You are 100% allowed to mix and match these strategies! Unit tests can have BDD or TDD focused subtests, or live right alongside regression tracking and bug-focused tests. You can also create a folder full of TDD style tests that are connected to a single unit (and mapped to it with a coverage-map file.)

The tests for node-tap itself primarily follow a unit-focused approach with a coverage-map file, but the "run" and "tap" units both have several separate suites to test and track different behavior elements.

Subtests within a Test Suite

While it's perfectly fine to just write some assertions at the top level for simple tests (whatever gets your code tested!), that's not always the best way to ensure that your tests are approachable and easy to reason about. That's where subtests come in.

Within a test file, the subtests are run sequentially by default, but may be run in parallel if you opt into that behavior by setting the t.jobs property on one of the test objects.

Subtests group a set of assertions. Some test frameworks call these "behaviors" or "suites", but essentially they're just a function that does some things and runs some assertions. There is no hard and fast rule about what must be grouped or not, but a good rule of thumb is that if an assertion is a sentence, then a subtest is a paragraph.

So, instead of something like this:

// sloppy mess, don't do this!
const t = require('tap')
const myThing = require('./my-thing.js')

t.equal(myThing.add(1, 2), 3, '1 added to 2 is 3')
t.throws(() => myThing.add('dog', 'cat'), 'cannot add dogs and cats')
t.equal(myThing.times(2, 2), 4, '2 times 2 is 4')
t.equal(myThing.add(2, -1), 1, '2 added to -1 is 1')
t.equal(myThing.times(-1, 3), 3, '-1 times 3 is -3')
t.throws(() => myThing.times('best', 'worst'), 'can only times numbers')

You could do this instead, which is much neater and easier to read:

// much better, so clean and nice
const t = require('tap')
const myThing = require('./my-thing.js')

t.test('add() can add two numbers', t => {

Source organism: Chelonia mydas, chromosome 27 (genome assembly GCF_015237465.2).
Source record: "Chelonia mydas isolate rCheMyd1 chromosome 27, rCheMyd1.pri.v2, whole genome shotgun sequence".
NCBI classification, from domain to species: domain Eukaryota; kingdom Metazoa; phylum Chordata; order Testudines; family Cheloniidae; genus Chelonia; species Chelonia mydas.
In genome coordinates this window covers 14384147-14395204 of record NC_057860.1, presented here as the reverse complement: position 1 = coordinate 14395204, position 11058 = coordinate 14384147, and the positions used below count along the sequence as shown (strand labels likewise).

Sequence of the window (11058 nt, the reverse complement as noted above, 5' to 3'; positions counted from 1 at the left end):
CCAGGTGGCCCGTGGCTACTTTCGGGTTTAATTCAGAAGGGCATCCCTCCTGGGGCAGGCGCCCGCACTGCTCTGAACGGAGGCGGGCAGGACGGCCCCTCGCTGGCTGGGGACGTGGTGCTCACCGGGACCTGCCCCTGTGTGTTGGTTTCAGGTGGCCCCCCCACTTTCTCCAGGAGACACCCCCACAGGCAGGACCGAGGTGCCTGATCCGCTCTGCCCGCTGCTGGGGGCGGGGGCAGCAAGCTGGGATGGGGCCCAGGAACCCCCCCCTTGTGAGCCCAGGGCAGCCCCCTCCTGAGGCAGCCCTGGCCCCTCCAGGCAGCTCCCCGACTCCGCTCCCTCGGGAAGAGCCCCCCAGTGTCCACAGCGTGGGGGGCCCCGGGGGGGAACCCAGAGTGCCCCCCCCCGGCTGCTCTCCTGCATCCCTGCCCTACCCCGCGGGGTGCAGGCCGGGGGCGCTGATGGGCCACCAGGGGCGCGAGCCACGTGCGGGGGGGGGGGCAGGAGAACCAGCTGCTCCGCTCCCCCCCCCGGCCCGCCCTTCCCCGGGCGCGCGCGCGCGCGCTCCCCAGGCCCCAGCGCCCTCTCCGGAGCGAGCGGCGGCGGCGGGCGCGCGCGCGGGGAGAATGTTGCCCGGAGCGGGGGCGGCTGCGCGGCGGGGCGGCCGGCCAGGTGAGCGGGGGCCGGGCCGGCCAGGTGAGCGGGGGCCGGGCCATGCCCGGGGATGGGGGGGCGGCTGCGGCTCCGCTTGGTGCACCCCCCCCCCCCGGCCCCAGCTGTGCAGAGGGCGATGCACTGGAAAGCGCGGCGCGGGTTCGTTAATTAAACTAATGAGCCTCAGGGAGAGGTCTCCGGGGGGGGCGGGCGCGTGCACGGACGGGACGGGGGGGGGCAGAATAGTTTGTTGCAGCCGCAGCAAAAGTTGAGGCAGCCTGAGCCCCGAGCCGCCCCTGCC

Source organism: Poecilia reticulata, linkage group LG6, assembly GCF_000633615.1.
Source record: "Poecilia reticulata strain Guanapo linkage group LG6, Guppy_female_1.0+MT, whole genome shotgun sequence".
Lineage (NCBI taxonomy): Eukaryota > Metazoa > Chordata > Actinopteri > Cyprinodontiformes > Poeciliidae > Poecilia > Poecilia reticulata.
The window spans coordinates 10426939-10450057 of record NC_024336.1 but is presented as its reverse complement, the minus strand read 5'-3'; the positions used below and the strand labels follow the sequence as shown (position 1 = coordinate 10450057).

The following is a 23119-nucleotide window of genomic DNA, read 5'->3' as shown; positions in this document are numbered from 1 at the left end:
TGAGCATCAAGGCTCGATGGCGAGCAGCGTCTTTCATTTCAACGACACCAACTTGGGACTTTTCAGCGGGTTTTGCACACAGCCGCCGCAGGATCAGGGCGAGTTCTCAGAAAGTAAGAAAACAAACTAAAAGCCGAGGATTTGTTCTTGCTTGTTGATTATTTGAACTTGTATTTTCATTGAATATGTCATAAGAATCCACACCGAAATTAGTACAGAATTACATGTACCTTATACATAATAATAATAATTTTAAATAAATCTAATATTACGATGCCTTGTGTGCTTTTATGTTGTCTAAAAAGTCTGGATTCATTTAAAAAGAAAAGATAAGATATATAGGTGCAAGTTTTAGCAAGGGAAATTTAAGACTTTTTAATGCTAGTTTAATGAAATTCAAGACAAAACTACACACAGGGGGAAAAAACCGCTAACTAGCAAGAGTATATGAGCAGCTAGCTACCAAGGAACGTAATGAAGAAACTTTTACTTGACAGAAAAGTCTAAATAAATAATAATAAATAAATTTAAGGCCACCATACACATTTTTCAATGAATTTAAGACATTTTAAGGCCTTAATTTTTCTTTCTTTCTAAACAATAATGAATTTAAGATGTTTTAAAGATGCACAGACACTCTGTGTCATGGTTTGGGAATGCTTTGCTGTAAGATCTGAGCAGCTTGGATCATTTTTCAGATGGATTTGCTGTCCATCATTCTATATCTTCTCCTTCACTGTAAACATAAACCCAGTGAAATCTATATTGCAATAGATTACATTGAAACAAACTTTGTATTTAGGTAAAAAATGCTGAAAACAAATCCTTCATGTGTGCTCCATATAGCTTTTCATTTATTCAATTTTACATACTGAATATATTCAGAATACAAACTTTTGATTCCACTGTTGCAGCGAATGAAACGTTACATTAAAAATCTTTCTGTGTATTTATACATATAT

t.equal(myThing.add(1, 2), 3, '1 added to 2 is 3')
  t.equal(myThing.add(2, -1), 1, '2 added to -1 is 1')
  t.throws(() => myThing.add('dog', 'cat'), 'cannot add dogs and cats')
  t.end()
})

t.test('times() can multiply two numbers', t => {
  t.equal(myThing.times(2, 2), 4, '2 times 2 is 4')
  t.equal(myThing.times(-1, 3), 3, '-1 times 3 is -3')
  t.throws(() => myThing.times('best', 'worst'), 'can only times numbers')
  t.end()
})

To end a subtest, you can either call t.end() at some point, or you can call t.plan(number) with the number of assertions you plan to do, or you can return a Promise (for example, from an async function). This would be another way to define the subtests above, without having to call t.end():

// using async functions, no t.end() necessary
const t = require('tap')
const myThing = require('./my-thing.js')

t.test('add() can add two numbers', async t => {
  t.equal(myThing.add(1, 2), 3, '1 added to 2 is 3')
  t.equal(myThing.add(2, -1), 1, '2 added to -1 is 1')
  t.throws(() => myThing.add('dog', 'cat'), 'cannot add dogs and cats')
})

t.test('times() can multiply two numbers', async t => {
  t.equal(myThing.times(2, 2), 4, '2 times 2 is 4')
  t.equal(myThing.times(-1, 3), 3, '-1 times 3 is -3')
  t.throws(() => myThing.times('best', 'worst'), 'can only times numbers')
})

Subtests can also be nested indefinitely. For example, you might have a way to perform the same action in two different ways, but yielding the same result. In a case like this, you can define both of them as children of a shared parent subtest for the feature. In this example, we're using a fixture which will get automatically removed after the subtest block is completed.

t.test('reads symbolic links properly', t => {
  // setup the environment
  // this will automatically get torn down at the end
  const dir = t.testdir({
    file: 'some file contents',
    link: t.fixture('symlink', 'file'),
  })

  // test both synchronously and asynchronously.
  // in this case we know there are 2 subtests coming,
  // but we could also have called t.end() at the bottom
  t.plan(2)

  t.test('sync', async t => {
    t.equal(myModule.readSync(dir + '/link'), 'file')
    t.equal(myModule.typeSync(dir + '/link'), 'SYMBOLIC LINK')
  })

  t.test('async', async t => {
    t.equal(await myModule.read(dir + '/link'), 'file')
    t.equal(await myModule.type(dir + '/link'), 'SYMBOLIC LINK')
  })
})

Don't Forget: Just Write Some Tests

When in doubt, just write some tests. It's almost always better to just write some tests than to worry about the ideal test structure for your program. TDD, BDD, and unit testing are all perfectly fine, but if you don't write some tests, they don't matter.

A good way to avoid analysis paralysis is to just do the simplest thing you can, and then build up from there, and refactor when it seems like there might be a better way. Create a test/basic.js for your module, with some assertions. When it feels like there's more than one "thing" being tested, split it up into subtests. When the subtests don't seem related to each other, or if you have multiple different setup and teardown blocks, then split them into separate test suite files. Always add a new test (either as a new test file, or within an existing one) for each bug-fix and feature change.

Over time, you'll figure out the structure that works best for any given program.